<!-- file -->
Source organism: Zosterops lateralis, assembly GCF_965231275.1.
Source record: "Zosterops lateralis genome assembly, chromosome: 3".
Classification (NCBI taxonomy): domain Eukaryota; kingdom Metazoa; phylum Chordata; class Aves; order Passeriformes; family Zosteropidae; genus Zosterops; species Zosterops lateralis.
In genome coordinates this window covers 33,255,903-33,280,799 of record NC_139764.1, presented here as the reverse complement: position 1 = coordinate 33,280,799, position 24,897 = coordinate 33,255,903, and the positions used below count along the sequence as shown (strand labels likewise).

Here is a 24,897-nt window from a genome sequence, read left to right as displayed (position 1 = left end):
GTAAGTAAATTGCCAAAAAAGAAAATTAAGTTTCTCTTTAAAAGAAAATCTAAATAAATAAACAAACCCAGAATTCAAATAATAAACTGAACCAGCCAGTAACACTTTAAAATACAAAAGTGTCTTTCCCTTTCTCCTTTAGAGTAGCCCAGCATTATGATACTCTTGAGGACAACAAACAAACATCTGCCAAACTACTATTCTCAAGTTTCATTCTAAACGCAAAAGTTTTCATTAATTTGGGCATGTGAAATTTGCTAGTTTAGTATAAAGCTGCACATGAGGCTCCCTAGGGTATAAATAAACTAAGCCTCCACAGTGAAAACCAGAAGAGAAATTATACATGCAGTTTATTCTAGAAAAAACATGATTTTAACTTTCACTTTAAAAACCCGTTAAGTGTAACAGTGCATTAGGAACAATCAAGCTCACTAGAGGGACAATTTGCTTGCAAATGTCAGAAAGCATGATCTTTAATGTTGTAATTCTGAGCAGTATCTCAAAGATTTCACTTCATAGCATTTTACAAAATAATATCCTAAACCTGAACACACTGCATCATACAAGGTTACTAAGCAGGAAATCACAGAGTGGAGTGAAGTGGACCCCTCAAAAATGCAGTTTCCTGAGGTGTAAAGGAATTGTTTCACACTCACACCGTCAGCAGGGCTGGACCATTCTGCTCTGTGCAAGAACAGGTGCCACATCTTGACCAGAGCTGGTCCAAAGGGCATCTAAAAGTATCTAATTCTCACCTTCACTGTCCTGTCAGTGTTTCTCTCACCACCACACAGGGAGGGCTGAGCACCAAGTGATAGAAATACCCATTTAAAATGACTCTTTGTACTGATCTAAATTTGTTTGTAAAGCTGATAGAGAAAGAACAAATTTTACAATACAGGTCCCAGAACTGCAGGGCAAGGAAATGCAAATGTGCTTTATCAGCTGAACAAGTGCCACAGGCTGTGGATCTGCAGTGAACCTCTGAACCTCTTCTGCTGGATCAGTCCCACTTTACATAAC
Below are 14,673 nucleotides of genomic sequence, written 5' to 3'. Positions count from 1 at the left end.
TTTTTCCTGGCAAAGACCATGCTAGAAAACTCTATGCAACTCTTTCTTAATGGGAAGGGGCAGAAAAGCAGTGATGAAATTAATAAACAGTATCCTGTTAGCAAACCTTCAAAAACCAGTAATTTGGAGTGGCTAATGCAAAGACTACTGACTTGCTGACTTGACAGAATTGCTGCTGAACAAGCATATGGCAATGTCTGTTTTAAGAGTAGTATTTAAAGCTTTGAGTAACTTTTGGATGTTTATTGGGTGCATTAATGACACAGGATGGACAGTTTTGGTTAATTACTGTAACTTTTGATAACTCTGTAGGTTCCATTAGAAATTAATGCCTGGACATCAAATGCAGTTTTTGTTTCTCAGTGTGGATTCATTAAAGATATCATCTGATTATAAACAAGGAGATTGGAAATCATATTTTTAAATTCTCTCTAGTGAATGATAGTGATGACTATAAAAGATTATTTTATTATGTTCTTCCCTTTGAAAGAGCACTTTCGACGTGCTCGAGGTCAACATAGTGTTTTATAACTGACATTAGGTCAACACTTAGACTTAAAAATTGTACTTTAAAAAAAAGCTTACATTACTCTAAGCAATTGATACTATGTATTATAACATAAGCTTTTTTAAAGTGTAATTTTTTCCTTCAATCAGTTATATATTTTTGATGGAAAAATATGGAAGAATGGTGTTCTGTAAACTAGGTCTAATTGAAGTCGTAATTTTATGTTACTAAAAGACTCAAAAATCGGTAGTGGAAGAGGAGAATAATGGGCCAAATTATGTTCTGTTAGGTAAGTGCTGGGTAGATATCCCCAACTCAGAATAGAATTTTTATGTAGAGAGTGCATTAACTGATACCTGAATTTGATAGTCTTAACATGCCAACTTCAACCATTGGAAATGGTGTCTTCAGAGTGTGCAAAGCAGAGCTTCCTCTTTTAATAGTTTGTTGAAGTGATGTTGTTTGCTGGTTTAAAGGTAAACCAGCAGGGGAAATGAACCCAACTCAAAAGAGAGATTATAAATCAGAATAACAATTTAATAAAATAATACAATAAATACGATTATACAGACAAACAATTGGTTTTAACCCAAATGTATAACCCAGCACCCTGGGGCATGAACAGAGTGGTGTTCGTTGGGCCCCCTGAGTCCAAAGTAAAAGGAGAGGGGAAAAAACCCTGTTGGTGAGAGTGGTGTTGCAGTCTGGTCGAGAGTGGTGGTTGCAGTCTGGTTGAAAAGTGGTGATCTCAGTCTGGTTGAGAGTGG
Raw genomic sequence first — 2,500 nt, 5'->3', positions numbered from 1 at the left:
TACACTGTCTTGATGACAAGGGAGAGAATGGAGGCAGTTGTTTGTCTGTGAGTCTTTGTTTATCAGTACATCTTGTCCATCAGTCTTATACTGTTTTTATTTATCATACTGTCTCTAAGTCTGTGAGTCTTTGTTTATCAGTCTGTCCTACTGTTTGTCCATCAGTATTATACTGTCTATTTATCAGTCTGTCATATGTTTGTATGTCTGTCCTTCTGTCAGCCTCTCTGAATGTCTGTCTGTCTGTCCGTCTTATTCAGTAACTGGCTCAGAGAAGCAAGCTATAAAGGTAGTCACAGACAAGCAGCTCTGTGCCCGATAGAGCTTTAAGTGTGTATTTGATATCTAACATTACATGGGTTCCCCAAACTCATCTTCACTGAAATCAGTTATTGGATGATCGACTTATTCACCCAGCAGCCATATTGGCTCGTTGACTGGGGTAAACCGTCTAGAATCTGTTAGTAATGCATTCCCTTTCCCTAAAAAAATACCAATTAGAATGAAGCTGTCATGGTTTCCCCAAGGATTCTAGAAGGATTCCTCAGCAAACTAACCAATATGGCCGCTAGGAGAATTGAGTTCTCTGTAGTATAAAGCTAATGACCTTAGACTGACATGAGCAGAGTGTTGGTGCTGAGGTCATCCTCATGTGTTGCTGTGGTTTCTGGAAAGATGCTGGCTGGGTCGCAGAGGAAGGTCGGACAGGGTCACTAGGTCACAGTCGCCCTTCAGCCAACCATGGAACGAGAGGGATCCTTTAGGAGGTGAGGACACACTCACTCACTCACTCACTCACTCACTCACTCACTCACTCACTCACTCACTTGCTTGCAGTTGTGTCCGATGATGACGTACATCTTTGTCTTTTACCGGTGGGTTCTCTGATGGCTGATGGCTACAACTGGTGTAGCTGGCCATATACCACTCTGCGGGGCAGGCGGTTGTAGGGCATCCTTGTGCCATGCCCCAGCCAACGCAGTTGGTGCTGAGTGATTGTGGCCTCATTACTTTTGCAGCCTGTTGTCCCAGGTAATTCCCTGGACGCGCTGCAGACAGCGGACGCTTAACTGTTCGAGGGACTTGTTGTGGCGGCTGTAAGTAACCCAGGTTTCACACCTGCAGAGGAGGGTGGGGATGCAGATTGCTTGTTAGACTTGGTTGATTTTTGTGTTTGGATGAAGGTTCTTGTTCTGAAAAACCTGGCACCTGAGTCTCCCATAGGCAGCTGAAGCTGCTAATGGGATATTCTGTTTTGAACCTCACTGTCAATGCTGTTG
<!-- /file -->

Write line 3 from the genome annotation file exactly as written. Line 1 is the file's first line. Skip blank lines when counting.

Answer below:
Classification (NCBI taxonomy): domain Eukaryota; kingdom Metazoa; phylum Chordata; class Aves; order Passeriformes; family Zosteropidae; genus Zosterops; species Zosterops lateralis.